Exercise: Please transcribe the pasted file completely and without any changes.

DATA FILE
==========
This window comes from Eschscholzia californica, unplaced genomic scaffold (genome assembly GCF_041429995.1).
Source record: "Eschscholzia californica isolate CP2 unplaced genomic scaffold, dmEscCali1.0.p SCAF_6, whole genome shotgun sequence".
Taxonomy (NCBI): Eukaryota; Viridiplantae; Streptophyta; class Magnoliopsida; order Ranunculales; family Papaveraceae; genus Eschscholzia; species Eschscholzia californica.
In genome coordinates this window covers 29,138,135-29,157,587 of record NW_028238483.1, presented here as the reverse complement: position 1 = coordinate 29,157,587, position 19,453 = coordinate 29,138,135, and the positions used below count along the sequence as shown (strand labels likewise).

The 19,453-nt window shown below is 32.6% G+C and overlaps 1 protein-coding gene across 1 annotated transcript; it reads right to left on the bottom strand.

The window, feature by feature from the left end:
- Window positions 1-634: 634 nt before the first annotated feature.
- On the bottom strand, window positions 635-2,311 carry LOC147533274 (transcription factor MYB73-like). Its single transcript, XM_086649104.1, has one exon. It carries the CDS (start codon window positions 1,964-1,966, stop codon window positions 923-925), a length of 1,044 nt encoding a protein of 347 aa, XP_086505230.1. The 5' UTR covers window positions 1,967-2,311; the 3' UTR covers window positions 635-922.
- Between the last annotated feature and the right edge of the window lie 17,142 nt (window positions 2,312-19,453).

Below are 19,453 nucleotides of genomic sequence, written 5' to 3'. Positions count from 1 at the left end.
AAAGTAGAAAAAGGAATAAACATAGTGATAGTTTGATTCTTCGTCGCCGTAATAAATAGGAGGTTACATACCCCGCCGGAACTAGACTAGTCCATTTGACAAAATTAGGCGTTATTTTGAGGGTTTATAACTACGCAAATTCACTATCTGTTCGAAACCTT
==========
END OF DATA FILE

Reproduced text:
This window comes from Eschscholzia californica, unplaced genomic scaffold (genome assembly GCF_041429995.1).
Source record: "Eschscholzia californica isolate CP2 unplaced genomic scaffold, dmEscCali1.0.p SCAF_6, whole genome shotgun sequence".
Taxonomy (NCBI): Eukaryota; Viridiplantae; Streptophyta; class Magnoliopsida; order Ranunculales; family Papaveraceae; genus Eschscholzia; species Eschscholzia californica.
In genome coordinates this window covers 29,138,135-29,157,587 of record NW_028238483.1, presented here as the reverse complement: position 1 = coordinate 29,157,587, position 19,453 = coordinate 29,138,135, and the positions used below count along the sequence as shown (strand labels likewise).

The 19,453-nt window shown below is 32.6% G+C and overlaps 1 protein-coding gene across 1 annotated transcript; it reads right to left on the bottom strand.

The window, feature by feature from the left end:
- Window positions 1-634: 634 nt before the first annotated feature.
- On the bottom strand, window positions 635-2,311 carry LOC147533274 (transcription factor MYB73-like). Its single transcript, XM_086649104.1, has one exon. It carries the CDS (start codon window positions 1,964-1,966, stop codon window positions 923-925), a length of 1,044 nt encoding a protein of 347 aa, XP_086505230.1. The 5' UTR covers window positions 1,967-2,311; the 3' UTR covers window positions 635-922.
- Between the last annotated feature and the right edge of the window lie 17,142 nt (window positions 2,312-19,453).

Below are 19,453 nucleotides of genomic sequence, written 5' to 3'. Positions count from 1 at the left end.
AAAGTAGAAAAAGGAATAAACATAGTGATAGTTTGATTCTTCGTCGCCGTAATAAATAGGAGGTTACATACCCCGCCGGAACTAGACTAGTCCATTTGACAAAATTAGGCGTTATTTTGAGGGTTTATAACTACGCAAATTCACTATCTGTTCGAAACCTT